My husband and I have devoted a lot of time and effort to getting our monthly bills down to a minimal number. While we’ve worked on increasing our income as well, it also helps to remain frugal and limit expensive purchases.
At some point, I felt we took it to drastic measures, like when we downsized from a one-bedroom apartment into a studio loft with our dog. But it had to be done.
These days, we’re living much more comfortably in a two-bedroom townhome, but we still like to keep our expenses to a minimum, so we don’t turn on the AC all the time, we meal plan, and we buy clothing only when it’s on sale.
A big expense that lots of people cite is gas. If you live in a city with limited access to public transportation like we do, cutting down on your gas bill can be pretty tricky. But somehow we managed to do it. Four years ago, our monthly expenses on gas were totaling $350 or more. These days, it’s rare to spend $200. That’s a $150/month savings or $1800 a year. Definitely nothing to sneeze at!
Here are five ways you also can save on gas.
Schedule out your weekend so that you run all your errands at once. Breaking out your errands into separate trips can really hinder your gas bill. By running errands all at once, you eliminate unnecessary or unplanned stops.
Take your foot off the gas
Are you one of those people that move your foot from the gas to the brake whenever the light turns yellow? Stop!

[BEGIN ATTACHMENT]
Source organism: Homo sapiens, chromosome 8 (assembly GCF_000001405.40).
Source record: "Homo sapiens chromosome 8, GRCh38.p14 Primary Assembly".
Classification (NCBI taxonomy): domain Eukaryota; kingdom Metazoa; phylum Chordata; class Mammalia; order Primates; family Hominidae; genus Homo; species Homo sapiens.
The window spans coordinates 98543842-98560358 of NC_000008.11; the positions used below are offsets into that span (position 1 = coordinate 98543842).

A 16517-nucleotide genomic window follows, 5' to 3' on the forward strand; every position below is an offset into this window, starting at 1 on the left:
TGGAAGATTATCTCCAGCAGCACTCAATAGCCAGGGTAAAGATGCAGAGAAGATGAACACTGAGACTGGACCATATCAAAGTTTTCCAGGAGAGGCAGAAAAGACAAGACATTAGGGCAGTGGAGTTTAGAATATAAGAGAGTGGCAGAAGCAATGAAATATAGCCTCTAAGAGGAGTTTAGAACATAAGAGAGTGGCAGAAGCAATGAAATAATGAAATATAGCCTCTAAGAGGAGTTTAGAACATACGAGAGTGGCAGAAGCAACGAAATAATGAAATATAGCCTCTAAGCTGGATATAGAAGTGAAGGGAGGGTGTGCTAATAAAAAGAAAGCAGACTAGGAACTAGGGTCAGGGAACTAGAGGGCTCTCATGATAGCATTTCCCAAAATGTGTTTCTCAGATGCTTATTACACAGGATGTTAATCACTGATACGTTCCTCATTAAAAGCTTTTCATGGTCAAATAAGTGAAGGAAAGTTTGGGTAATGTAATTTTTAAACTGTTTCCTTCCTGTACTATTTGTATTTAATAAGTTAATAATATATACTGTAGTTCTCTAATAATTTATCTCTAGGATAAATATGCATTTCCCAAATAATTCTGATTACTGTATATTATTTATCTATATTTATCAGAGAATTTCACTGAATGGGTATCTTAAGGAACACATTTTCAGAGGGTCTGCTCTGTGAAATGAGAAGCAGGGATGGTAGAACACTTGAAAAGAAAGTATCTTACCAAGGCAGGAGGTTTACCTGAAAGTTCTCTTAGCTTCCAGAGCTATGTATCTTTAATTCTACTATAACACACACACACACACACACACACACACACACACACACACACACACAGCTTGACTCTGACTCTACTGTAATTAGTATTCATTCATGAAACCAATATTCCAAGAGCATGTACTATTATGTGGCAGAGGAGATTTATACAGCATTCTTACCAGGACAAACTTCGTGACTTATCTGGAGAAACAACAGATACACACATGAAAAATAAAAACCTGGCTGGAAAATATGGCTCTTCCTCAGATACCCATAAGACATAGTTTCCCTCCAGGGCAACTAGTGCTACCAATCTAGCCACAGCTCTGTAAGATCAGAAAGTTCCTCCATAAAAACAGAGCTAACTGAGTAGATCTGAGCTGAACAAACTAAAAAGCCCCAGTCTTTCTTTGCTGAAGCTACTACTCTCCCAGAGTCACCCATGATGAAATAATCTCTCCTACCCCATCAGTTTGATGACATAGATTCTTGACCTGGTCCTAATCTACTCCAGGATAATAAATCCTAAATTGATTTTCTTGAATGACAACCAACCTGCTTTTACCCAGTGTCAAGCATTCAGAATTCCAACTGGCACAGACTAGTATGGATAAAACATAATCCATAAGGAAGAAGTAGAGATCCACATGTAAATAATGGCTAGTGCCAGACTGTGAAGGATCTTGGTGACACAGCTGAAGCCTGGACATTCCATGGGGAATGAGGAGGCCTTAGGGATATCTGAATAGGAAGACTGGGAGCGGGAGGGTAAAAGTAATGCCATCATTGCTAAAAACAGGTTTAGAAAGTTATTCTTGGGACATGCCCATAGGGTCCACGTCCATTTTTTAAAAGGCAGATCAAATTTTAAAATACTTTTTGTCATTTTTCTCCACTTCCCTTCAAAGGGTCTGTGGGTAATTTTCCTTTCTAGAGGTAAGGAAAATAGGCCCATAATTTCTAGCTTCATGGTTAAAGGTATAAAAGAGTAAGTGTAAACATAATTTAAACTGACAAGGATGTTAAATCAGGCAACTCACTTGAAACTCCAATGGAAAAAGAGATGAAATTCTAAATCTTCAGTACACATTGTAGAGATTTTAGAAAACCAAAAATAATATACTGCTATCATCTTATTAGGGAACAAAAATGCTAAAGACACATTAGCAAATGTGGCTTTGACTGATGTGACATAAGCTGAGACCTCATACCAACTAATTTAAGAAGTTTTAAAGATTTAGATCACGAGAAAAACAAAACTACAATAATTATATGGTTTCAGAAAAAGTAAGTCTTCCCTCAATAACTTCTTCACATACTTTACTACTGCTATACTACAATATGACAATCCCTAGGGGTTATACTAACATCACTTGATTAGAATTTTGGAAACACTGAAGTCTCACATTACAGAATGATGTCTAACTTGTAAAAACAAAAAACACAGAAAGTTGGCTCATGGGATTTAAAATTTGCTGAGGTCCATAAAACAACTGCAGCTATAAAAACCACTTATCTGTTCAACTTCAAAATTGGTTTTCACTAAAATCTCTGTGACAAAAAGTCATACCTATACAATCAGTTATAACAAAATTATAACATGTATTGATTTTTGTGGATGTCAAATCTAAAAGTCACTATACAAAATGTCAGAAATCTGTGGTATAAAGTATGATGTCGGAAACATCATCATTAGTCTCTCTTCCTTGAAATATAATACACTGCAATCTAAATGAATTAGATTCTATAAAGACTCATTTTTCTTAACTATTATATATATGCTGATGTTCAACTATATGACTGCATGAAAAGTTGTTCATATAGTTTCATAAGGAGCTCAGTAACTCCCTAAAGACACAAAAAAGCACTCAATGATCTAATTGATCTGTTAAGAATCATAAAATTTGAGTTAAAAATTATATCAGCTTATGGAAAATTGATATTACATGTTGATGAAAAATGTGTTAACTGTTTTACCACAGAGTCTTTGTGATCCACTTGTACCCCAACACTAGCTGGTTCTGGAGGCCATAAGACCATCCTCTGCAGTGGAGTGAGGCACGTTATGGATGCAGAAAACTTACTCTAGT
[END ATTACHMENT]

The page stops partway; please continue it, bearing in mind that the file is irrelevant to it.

By keeping your foot on the gas the entire way, you’re reducing your “coasting” time. Your car will still travel if you take your foot off the gas, and it will “coast.” No need to keep going back and forth from the gas to the brake—take advantage of the “coast.”
Get Some Exercise
Try biking to your local grocery store to get your groceries—it’s a great way to reduce your gas bill and a free way to get some exercise. I started biking to work several times a week and have been able to pro-long my gas tank to last more than two weeks.
Stop blasting your AC
Common knowledge dictates that if you’re driving on a highway or freeway, to use your AC to reduce wind drag. But if you’re driving on city streets, you should be putting your windows down for some fresh air.
Carpooling isn’t always the easiest option, but splitting up commuting costs with a co-worker or colleague can definitely help ease the gas bill, in many cases by half! Consider asking around and see if you’ll find a willing participant.